Know The Numbers

When it comes to increasing your protein intake, it pays to know how exactly how much more you should be eating. “The current RDA for protein is 0.8 grams per kilogram of body weight,” says Gabriella. “However, this figure is designed to prevent deficiencies and provide for basic tissue repair and not much more. It doesn’t take into account active lifestyles of people who want to protect muscle and longevity as they age.” Gabriella’s advice? “Consume 1.0 to 1.5 grams of protein per kilogram of body weight whilst simultaneously undertaking a programme of resistance training and regular cardiovascular movement such as walking or swimming. This means that if you weigh 70kg, you should aim to consume between 70-105g of protein over the course of three meals, including snacks, equivalent to a palm-sized portion of protein per meal and snack.” It’s believed this double-pronged approach – increased protein and strength training – is the best way to age-proof your body.

Consider A Protein-Rich Breakfast

“Eating protein first thing is a great way to set yourself up for the day,” Gabriella advises. “I love getting creative with whey and plant-based protein smoothies after a workout. Try adding some essential fatty acids like flaxseeds or a slice of avocado to your smoothie for a creamy texture; or a tablespoon of cacao powder, which is rich in magnesium, essential for optimal energy metabolism. Eggs, yoghurt, cottage cheese and smoked mackerel are other great protein-rich foods to consider eating for breakfast.” Gabriella also recommends spreading your protein intake evenly throughout the day, incorporating a protein snack mid-morning and/or late afternoon to keep hunger and cravings at bay. “Try a handful of walnuts or almonds with one piece of fruit or a small bite of dark chocolate; soft goat’s cheese spread over oatcakes; or hummus with celery, carrot, broccoli or radishes.”

Think About Quality

Remember the quality of the protein you’re eating matters just as much as the quantity, especially if you follow a plant-based diet. Gabriella explains it all comes down to amino acids. “Animal protein provides all the essential amino acids in the right ratio for your body to make full use of them. If you’re eating protein sources such as grass-fed meat, organic chicken, turkey, fish, eggs or dairy every day, you’ll get the necessary proteins to optimise your health. If you don’t eat animal foods, however, you’ll find it trickier to get adequate amino acids, especially as you age. If you follow a plant-based diet, be mindful of the carbohydrate load of the vegan and vegetarian options you choose, and supplement with branched chain amino acids (BCAAs), a plant-based protein powder or nutritional yeast.”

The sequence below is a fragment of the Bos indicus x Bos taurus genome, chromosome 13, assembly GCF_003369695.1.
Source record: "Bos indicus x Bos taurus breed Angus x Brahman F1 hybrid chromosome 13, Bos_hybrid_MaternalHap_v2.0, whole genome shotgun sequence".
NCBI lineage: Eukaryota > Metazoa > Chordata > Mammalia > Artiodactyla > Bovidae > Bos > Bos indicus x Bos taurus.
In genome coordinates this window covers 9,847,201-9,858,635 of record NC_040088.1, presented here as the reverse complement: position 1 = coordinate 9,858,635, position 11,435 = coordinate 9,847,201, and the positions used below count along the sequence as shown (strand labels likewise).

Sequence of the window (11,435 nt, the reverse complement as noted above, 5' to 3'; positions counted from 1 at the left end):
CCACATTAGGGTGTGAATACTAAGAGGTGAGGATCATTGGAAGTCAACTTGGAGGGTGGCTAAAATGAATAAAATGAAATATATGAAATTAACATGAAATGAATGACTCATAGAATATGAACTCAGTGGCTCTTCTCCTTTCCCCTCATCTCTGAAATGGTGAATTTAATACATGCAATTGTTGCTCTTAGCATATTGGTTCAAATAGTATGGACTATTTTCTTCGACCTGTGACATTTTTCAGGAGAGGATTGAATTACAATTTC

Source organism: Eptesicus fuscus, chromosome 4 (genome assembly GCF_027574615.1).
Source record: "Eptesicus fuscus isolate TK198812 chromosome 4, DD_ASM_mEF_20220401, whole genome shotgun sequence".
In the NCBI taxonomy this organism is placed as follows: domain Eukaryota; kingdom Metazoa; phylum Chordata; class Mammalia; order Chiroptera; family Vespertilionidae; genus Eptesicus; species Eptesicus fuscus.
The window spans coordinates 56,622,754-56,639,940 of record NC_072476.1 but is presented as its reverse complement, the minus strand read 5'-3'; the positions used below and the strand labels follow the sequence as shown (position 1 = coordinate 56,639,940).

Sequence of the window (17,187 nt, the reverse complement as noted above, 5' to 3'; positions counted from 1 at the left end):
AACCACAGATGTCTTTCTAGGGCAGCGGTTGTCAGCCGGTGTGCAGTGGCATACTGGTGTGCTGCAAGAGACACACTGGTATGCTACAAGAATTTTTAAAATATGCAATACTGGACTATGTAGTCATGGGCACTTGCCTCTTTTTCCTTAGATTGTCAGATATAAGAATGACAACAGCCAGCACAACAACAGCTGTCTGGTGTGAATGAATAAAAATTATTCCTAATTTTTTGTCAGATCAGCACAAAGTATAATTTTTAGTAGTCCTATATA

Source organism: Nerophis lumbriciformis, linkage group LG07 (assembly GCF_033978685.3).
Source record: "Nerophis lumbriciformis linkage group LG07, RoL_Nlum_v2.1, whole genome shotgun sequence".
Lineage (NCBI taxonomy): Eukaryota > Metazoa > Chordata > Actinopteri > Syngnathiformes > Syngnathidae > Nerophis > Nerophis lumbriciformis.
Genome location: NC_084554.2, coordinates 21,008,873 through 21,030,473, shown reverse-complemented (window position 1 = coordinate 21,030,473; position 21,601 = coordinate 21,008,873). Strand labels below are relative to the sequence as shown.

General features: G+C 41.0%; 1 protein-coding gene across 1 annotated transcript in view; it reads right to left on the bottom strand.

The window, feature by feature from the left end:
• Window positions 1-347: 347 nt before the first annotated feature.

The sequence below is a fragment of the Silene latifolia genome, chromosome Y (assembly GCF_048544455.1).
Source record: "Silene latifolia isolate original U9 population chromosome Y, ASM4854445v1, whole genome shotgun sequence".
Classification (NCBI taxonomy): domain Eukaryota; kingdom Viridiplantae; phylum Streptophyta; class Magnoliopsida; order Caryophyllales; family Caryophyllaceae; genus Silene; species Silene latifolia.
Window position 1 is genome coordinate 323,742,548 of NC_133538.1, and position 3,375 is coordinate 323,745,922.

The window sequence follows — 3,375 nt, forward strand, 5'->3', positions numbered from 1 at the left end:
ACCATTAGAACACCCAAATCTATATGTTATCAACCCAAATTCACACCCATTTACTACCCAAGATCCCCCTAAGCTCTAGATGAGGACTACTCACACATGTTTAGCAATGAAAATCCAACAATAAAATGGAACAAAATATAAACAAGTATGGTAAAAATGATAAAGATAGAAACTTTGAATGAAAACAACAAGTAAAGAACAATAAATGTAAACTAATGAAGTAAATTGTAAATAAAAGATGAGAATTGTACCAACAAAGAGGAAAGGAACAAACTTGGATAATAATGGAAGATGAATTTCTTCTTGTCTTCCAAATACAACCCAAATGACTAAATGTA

The Bottom Line

Remember that while eating protein can’t stop ageing in its tracks, it can certainly help counteract and slow down countless processes, which in turn can support health as you age. “Research shows increasing dietary protein intake above the RDA is imperative for maintaining not only muscle function and mobility, but also improves the treatment of diseases including obesity, osteoporosis, type 2 diabetes, metabolic syndrome, heart disease and Alzheimer’s,” Gabriella stresses. “Up your protein intake and you’re on the right path to maintaining your body weight, balancing blood sugar levels and improving muscle mass and bone health.”

Top up your protein intake with these expert-approved products…